In a meeting in Pau on Monday, the heads of state for the G5 Sahel (Mali, Burkina Faso, Niger, Chad and Mauritania) expressed their will to fight jihadist terror groups in the region and agreed to focus on the Tri border area under the joint command of Operation Barkhane, which has been in place since 2013.
Currently, there are 4,500 French soldiers in the region and President Macron will send another 220. But what are the other EU member states do?
While African heads of state chose not to join the press conference, a new “Takuba” task force, which should gather all European military contributions as a European special force, was announced.
Although France continues to send troops to the region as part of the Barkhane operation, it is having trouble finding European allies such as Germany to be part of the Takuba task force.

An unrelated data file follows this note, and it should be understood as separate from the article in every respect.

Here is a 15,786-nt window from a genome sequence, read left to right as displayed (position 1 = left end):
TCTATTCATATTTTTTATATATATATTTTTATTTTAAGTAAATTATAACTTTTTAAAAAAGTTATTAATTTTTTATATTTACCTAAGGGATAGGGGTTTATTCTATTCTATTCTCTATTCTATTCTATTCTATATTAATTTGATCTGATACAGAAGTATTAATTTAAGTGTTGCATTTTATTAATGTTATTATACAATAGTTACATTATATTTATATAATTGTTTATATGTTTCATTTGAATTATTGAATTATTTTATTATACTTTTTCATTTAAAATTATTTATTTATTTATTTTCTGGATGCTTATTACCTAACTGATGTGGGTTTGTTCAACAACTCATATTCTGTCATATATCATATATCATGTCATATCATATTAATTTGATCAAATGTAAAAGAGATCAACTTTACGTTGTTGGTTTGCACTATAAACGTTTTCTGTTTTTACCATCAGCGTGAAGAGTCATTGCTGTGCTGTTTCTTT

So far, Estonia and Denmark are the only countries to have sent troops on the ground in Mali, while the UK has sent helicopters.
Last November, the European Commission expressed its solidarity after 13 French soldiers died in Mali following the collision of two helicopters engaged in a combat mission.
In a direct message to Germany, former EU Commission chief Jean-Claude Juncker said the French army was alone when defending Europe’s honour and security in Mali.
According to DW, General Dominique Trinquand, a military consultant and the former head of the French military mission to the UN, said the Sahel region should be prioritised in the fight against terrorism.
“There is a real danger that terrorists could establish a new Islamic state, a caliphate — the Sahel could become the new Syria,” he emphasised, adding that Islamist fighters could then be sent from there to Europe to commit terrorist attacks.